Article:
On the other hand, after 2,000 years, the historical evidence for the physical resurrection of Christ remains, from the standpoint of the best legal tests anyway, incontrovertible. And today, men like Dembski are telling us that at the heart of biology, a scientific discipline whose leading minds have been known for their hostility to faith, there is incontrovertible evidence that the origin and development of life cannot be attributed to unintelligent matter and processes. We are, in fact, designed.
As Sir Francis Bacon once commented: A little science leads one away from God, while a little more science brings one back again. Dembski and his colleagues at the Discovery Institute have brought us to the threshold of a monumental paradigm shift, one rivaling Copernicus or, in our own day, the fall of Communist Eastern Europe.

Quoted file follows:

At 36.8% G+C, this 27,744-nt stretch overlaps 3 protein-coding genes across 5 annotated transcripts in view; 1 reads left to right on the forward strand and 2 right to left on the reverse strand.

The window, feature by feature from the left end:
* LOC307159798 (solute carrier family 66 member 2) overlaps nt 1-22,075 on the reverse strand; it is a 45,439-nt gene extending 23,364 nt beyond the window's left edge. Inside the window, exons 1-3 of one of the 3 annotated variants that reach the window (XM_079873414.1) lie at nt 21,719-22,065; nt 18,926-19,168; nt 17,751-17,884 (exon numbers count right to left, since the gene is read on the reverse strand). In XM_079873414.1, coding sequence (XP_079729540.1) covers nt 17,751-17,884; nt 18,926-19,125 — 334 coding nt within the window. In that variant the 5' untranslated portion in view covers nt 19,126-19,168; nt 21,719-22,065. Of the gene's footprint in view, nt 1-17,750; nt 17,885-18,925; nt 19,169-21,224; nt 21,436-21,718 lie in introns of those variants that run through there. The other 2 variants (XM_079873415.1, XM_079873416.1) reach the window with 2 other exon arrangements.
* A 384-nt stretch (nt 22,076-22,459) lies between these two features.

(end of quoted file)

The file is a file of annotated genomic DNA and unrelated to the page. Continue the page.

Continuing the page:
But the churches are remarkably silent. In the early Church, the apostles and their successors took direct and public aim at the gospel’s ideological competitor: Gnosticism. Yet when it comes to neutralizing the Christian message, naturalism makes Gnosticism look like a tea party. One wonders if Christians are on the ship going down or on the boats rowing away.
W. Clayton Brumby graduated from Florida State University with a Bachelor of Science in Speech Communication and a double minor in History and Religion. He spent a number of years in youth ministry before entering a sales career. He, his wife Elizabeth, and their four younger children make their home in Sarasota, Florida, where they attend Church of the Redeemer (Episcopal).
Much of the historical material was taken from Patrice Debre’s Louis Pasteur (Johns Hopkins University Press, 1994), Louis-Ferdinand Celine’s Mea Culpa, The Life and Work of Semmelweis (Howard Fertig, 1979), and S. I. McMillen’s None of These Diseases (Pyramid, 1968).